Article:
Where do I find the Susan Owens post?
OK, thinking through mechanisms now.
T4 needs to get into cells. That's apparently via both passive & active transport. Passive "leaks" across, and that only requires good membrane fluidity (which can be issues for some people, particularly ACAT/fat digestion & metabolism issues). Active transport goes against the concentration gradient, and that requires help. Taking a guess that for some people, the active transport breaks down, so they are reliant more on just the passive transport. Taking thyroid hormone would help in that case (even if tests are normal) because it would increase the blood concentration of hormone, which would increase passive transport - amount "leaking" into cells).
An abstract I'm using to chase down more info on the transporters:
http://www.ncbi.nlm.nih.gov/pubmed/15727804 So, two basic classes of transporters.
The first one, NTCP, can be kicked into high gear by cAMP, says here. Likely does it both by increasing transport rates (playing with ions) and translocating proteins (sticking more of the transporter proteins in the cell membrane). So hypothesis might be that cAMP is low, so not as many transporter channels in cell membranes. Low cAMP is also implicated in ADHD/autism/Alzheimer's (prefrontal cortex higher order thinking stuff). So need to learn more about that. cAMP is made from ATP - so if mitochondria don't produce enough ATP, one consequence might be less thyroid hormone getting in (which decreases ATP production even further). Yasko has stuff on increasing ATP, must go read. I'm also giving DS straight ATP (for a methylation cycle step) - maybe that would be an interesting supp for this kind of hypothyroid?
That's probably where a hormone 'jump start' can also be helpful?
Another line of thought that interests me here - these channels depend on sodium concentrations. ACE++ mutations and adrenal fatigue both result in changes to sodium retention. Wondering if early stage adrenal issues result in slowdowns of these sodium dependent transporter channels, so less thyroid hormone gets in... Shannon, any idea if it is na+ concentration inside or outside of the cells that matters for triggering this gate? And would higher concentrations slow down or speed up the gate?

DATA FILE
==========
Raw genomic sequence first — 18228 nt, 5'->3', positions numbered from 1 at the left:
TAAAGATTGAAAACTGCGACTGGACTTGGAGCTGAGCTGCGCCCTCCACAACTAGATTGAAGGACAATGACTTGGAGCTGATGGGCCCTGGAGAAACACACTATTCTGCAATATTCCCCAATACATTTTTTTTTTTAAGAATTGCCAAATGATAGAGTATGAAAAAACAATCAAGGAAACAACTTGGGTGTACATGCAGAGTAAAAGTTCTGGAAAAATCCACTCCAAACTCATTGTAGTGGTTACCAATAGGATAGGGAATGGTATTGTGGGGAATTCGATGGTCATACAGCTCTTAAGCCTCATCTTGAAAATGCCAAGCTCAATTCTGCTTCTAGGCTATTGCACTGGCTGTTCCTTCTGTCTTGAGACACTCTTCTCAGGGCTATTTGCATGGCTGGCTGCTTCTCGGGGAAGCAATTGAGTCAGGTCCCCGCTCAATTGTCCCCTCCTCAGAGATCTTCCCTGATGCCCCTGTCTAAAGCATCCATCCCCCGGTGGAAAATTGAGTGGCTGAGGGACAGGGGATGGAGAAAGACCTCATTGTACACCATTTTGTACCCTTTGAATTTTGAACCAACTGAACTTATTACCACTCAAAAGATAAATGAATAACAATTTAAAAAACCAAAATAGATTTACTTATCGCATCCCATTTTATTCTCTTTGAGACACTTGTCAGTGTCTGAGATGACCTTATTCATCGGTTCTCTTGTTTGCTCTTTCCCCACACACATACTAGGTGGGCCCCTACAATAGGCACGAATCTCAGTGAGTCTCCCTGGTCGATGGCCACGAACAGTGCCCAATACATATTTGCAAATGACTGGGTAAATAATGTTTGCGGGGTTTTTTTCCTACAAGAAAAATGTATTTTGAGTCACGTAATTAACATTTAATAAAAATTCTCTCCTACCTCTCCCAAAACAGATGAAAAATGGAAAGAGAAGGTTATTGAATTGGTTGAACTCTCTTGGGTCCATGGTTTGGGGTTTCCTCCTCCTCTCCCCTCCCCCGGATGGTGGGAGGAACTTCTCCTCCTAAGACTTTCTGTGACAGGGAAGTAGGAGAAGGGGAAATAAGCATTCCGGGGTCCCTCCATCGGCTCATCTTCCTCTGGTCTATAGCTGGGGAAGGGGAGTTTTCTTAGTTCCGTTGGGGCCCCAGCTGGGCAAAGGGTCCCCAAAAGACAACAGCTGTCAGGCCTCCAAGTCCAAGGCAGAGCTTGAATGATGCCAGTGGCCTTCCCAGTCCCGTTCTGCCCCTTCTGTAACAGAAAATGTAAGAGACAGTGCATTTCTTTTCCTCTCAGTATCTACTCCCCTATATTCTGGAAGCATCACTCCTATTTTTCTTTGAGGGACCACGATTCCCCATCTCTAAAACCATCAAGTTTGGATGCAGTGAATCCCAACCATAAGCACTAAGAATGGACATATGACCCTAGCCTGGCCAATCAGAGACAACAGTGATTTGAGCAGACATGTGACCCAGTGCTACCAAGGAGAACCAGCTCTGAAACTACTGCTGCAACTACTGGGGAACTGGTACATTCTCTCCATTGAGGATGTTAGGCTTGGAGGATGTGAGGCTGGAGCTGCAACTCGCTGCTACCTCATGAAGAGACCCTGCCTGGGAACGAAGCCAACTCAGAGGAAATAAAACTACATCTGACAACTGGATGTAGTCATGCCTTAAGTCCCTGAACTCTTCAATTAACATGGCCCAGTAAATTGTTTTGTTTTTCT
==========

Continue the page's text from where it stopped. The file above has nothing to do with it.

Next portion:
Thats going to depend on if it's a symporter or antiporter. Symporters move Na+ and the hormone/whatever in the same direction, so increased sodium concentration would increase hormone transportation. Antiporters trade sodium for hormone. I always forget which way sodium and potassium go, which is inside the cells and which is outside. But the transporter might use sodium potassium pumps to work against the normal gradient, too.
Second kind of transporters, OATP class, example MCT8. Serious defects in MCT8 can cause low muscle tone and no speech. Shannon, can you see this gene in your 23andme test?
Of the two genes mentioned, there are 9 SNPs for the first and two for the second. It looks like the first is more associated with goiter and the second with resistance? I'm homo for all of the first ones (no clue which versions are normal) and no history of goiter. I'm hetero for one of the second, which seems to fit better based on labs.
Another good overview http://www.biochemsoctrans.org/bst/0...bst0330228.htm
Then T4 has to be converted to T3 in cells - if this isn't working well enough, does that show up on the standard thyroid test? So for those of us with "normal" tests, probably not the problem.
By Dr K's ranges, comparing ft3 and ft4, I show a slight pattern of underconversion. Basically, my ft3 is at the low end of lab-normal, and my ft4 is mid-range. His explanation is that it's either high cortisol blocking the conversion, or membrane damage due to inflammation/chronic infection.
Then T3 needs to bind to receptor sites. This could be where the mitochondrial damage kicks in. DNA repair is a key function of methylation, so guessing that well functioning methylation would help out quite a bit here. Might also be genetic mutations for receptor sites that are hereditary (which makes more sense to me as a mechanism for "hereditary" hypothyroidism than what Starr is proposing)